The first children's lunch box based on a TV show came from Alladin Industries in 1950. Made of metal and priced at $2.39, it was a huge hit: "Hoppy" lunch box sales reached 600,000 within a year.
The Lone Ranger
The character debuted on the radio, in 1933. But it was the TV series (1949–1957) that propelled the Lone Ranger and his horse Silver to lunch box greatness.
DC Comics hit it big when it acquired this superhero character from Jerry Siegel and Joe Shuster in 1938. Just imagine how many PB&Js got transported from mom's kitchen to school in tin boxes just like this one.
Produced by Hanna-Barbera, "The Huckleberry Hound Show" (1958-1961) included three animated segments—one devoted to Huck, another to a couple of mice named Pixie and Dixie, and a third to a bear named Yogi.
By 1961, it was clear that Yogi, a far more popular character than Huckleberry Hound, deserved his own show. Hanna-Barbera gave it to him. Vinyl lunch boxes had debuted in 1959, so Yogi got one of those too.
Like the vinyl lunch box, Barbie debuted in 1959 (her official birthday is March 9, the day Mattel unveiled her at the American International Toy Fair in New York). And it wasn't very long before she appeared on a lunch box as well.
Hanna-Barbera's original space-age animation series actually debuted in primetime, but only lasted from September 1962 through March 1963. It then aired on Saturday mornings for decades. Little Elroy Jetson was perhaps the only family member of an age to make use of this lunch box.
Anyone who was in grade school in the mid-1960s saw a lot of these Fab Four lunch box–thermos combos, just one of the many ripple effects of Beatlemania.
Coonskin caps and fringed shirts weren't the only means of showing fealty to this favorite TV adventure hero. You could also carry this lunch box, a fitting tribute to the great Disney actor Fess Parker.
Voyage to the Bottom of the Sea
"Voyage" ran for four years (1964–1968), making it Irwin Allen's longest-running sci-fi series on TV. The first 32 episodes (of 110 total) were filmed in black and white, but all the lunch boxes were in living color.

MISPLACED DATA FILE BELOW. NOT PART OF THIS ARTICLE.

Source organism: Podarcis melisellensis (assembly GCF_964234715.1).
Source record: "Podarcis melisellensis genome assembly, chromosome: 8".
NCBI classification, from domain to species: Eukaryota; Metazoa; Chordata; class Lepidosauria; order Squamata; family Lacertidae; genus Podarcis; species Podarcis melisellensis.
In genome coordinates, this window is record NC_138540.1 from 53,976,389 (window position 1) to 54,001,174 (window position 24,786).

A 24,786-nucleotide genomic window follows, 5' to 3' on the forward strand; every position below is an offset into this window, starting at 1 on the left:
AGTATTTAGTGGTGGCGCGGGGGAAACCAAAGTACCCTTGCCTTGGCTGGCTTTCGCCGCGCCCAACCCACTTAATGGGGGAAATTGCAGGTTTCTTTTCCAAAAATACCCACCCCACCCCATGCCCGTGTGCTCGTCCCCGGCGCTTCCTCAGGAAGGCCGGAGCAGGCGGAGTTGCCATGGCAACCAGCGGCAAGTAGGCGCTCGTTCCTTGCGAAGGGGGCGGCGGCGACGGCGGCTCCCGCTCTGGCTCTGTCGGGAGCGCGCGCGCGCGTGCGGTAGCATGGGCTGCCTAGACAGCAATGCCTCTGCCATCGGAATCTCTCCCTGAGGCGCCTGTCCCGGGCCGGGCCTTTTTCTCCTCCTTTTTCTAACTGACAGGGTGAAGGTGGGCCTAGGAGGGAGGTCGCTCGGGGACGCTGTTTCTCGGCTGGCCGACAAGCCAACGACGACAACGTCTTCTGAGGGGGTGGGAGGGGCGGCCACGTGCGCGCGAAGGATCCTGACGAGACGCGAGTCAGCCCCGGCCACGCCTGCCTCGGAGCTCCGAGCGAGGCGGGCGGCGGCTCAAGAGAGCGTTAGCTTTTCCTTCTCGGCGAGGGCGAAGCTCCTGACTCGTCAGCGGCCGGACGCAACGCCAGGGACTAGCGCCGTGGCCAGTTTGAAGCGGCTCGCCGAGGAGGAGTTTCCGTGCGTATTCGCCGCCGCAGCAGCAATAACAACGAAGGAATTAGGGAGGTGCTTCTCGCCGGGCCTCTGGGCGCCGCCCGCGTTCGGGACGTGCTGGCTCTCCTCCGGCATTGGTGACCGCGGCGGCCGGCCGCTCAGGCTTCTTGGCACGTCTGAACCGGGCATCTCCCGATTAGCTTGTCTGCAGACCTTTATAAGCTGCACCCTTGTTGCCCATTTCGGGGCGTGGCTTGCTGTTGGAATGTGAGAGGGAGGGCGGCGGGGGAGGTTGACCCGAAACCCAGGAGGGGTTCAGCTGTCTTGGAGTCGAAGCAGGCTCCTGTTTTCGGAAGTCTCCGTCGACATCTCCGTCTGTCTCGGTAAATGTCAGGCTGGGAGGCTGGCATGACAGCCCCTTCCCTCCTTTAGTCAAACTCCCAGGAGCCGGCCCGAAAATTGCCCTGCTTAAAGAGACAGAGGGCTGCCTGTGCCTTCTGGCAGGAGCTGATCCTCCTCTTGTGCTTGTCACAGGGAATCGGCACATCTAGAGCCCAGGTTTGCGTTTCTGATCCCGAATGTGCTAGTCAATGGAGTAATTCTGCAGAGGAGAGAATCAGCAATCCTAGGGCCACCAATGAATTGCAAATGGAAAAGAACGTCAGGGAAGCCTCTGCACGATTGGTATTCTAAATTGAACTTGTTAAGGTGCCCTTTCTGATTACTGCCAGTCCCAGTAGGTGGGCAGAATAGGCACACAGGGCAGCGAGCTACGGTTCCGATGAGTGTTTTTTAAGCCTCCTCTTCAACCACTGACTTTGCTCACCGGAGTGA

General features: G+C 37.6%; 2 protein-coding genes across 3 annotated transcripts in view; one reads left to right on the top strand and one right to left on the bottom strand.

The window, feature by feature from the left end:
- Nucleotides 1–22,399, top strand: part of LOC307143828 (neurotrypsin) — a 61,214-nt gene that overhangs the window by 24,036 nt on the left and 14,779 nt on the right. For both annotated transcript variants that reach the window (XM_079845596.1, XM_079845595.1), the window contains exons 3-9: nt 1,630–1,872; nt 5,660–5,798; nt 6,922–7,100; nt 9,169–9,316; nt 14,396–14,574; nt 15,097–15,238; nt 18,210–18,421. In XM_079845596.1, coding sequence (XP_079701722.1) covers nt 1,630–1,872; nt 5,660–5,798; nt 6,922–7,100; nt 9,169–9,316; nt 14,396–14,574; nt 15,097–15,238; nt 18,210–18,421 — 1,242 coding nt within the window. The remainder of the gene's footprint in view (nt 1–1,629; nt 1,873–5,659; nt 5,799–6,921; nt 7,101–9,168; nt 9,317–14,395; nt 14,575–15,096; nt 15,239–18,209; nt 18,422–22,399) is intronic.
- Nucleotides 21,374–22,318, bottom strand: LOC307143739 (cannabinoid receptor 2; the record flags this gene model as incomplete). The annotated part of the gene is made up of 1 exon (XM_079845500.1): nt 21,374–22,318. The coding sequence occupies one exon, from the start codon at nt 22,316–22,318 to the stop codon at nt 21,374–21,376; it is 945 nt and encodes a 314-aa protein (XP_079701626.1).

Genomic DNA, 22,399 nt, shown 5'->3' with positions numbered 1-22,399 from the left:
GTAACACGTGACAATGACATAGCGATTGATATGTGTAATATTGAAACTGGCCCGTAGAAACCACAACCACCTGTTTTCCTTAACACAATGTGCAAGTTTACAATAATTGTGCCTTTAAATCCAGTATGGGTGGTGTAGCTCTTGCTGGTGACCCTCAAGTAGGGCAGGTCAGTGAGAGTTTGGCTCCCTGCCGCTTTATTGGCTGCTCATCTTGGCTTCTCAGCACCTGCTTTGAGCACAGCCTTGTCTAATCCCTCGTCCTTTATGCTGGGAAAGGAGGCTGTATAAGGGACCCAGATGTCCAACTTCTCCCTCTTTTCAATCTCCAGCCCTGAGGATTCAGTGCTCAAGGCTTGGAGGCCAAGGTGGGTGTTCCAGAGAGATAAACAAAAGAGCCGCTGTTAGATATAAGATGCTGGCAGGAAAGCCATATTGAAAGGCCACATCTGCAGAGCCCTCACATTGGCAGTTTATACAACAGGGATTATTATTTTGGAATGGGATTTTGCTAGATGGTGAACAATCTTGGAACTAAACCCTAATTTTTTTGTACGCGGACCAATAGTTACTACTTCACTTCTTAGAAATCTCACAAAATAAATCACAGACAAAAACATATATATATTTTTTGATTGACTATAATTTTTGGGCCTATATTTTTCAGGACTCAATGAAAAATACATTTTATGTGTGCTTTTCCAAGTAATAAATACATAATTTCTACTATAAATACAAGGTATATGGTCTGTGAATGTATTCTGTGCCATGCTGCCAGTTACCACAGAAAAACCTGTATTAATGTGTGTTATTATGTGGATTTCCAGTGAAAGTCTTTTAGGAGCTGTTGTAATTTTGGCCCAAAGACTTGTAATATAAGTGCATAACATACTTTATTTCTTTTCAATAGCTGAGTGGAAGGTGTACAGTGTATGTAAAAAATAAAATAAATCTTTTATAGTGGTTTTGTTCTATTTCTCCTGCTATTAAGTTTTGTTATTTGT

The Flying Nun
When the TV series debuted in 1967, Sister Bertrille (Sally Field) explained her abilities thusly: "When lift plus thrust is greater than load plus drag, anything can fly." We're not sure if this works while carrying a tin box containing a tunafish sandwich.
James Bond and the Pink Panther inspired Mel Brooks and Buck Henry to create Agents 86 and 99. "Get Smart" first aired in 1965 and ran for five years. The pooch on the lunch box is Fang/Agent 13. After Season 2, Fang is shuffled off to a desk job "burying evidence," never to be heard from again.
I Dream of Jeannie
The sitcom about a 2,000-year-old genie (Barbara Eden) living with an astronaut (Larry Hagman) in Cocoa Beach, Florida, aired from 1965–1970. This lunch box may have been designed girls, but Jeannie captured the interest of a lot of boys as well.
Hey, hey … they ain't the Beatles. Still, the Not-So-Fab Four, a made-for-TV rock and roll band, did all right for themselves. The show premiered in 1966 and lasted a couple of years—long enough to spawn a variety of lunch box designs.
Before they were flight attendants, stewardesses had the most glamorous profession a little girl could imagine, flying all over the world in their candy-colored designer mini dresses and sleek pageboy 'dos. One little girl we know of can still remember the way that lunch box smelled, even when it was empty and no matter how much mom washed it out.
Remembering the age of innocence when you rushed home to hear those magic words: "You've got mail!"
The lessons of sleepaway camp go far beyond what's promised in the brochure
Fashion and beauty brands put the focus on style icons of a certain age
Nostalgic scents of Play-Doh, Barbie, Silly Putty and other kids' stuff from the Sixties
Even for those of us who were there, it's hard to believe what things cost back in the day
The religious beliefs of icons ranging from James Stewart to Tina Turner